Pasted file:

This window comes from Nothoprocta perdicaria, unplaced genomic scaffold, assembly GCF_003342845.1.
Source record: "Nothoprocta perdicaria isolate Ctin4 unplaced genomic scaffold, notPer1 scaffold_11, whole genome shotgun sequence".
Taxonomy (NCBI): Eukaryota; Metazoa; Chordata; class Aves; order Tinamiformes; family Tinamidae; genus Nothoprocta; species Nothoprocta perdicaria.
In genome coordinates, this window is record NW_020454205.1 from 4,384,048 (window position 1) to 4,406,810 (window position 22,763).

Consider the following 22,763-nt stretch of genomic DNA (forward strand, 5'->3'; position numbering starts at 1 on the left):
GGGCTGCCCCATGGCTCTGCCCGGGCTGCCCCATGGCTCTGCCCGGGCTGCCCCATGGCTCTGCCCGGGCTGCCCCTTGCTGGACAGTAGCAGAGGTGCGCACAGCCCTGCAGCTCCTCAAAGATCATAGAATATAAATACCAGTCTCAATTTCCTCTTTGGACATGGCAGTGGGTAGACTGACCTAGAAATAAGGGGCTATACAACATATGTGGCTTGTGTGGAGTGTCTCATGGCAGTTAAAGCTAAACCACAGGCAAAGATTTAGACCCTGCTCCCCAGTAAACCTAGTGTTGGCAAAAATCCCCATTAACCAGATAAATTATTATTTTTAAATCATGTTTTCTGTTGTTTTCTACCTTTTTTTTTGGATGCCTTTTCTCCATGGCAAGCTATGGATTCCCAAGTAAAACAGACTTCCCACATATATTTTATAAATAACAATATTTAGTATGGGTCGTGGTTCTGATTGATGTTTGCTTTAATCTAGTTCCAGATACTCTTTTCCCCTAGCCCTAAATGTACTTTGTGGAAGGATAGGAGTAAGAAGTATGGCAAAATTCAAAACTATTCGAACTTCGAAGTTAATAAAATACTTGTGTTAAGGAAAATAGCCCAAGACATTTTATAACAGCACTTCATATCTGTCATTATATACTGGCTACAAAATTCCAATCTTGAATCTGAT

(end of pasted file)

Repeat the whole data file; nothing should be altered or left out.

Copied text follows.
This window comes from Nothoprocta perdicaria, unplaced genomic scaffold, assembly GCF_003342845.1.
Source record: "Nothoprocta perdicaria isolate Ctin4 unplaced genomic scaffold, notPer1 scaffold_11, whole genome shotgun sequence".
Taxonomy (NCBI): Eukaryota; Metazoa; Chordata; class Aves; order Tinamiformes; family Tinamidae; genus Nothoprocta; species Nothoprocta perdicaria.
In genome coordinates, this window is record NW_020454205.1 from 4,384,048 (window position 1) to 4,406,810 (window position 22,763).

Consider the following 22,763-nt stretch of genomic DNA (forward strand, 5'->3'; position numbering starts at 1 on the left):
GGGCTGCCCCATGGCTCTGCCCGGGCTGCCCCATGGCTCTGCCCGGGCTGCCCCATGGCTCTGCCCGGGCTGCCCCTTGCTGGACAGTAGCAGAGGTGCGCACAGCCCTGCAGCTCCTCAAAGATCATAGAATATAAATACCAGTCTCAATTTCCTCTTTGGACATGGCAGTGGGTAGACTGACCTAGAAATAAGGGGCTATACAACATATGTGGCTTGTGTGGAGTGTCTCATGGCAGTTAAAGCTAAACCACAGGCAAAGATTTAGACCCTGCTCCCCAGTAAACCTAGTGTTGGCAAAAATCCCCATTAACCAGATAAATTATTATTTTTAAATCATGTTTTCTGTTGTTTTCTACCTTTTTTTTTGGATGCCTTTTCTCCATGGCAAGCTATGGATTCCCAAGTAAAACAGACTTCCCACATATATTTTATAAATAACAATATTTAGTATGGGTCGTGGTTCTGATTGATGTTTGCTTTAATCTAGTTCCAGATACTCTTTTCCCCTAGCCCTAAATGTACTTTGTGGAAGGATAGGAGTAAGAAGTATGGCAAAATTCAAAACTATTCGAACTTCGAAGTTAATAAAATACTTGTGTTAAGGAAAATAGCCCAAGACATTTTATAACAGCACTTCATATCTGTCATTATATACTGGCTACAAAATTCCAATCTTGAATCTGAT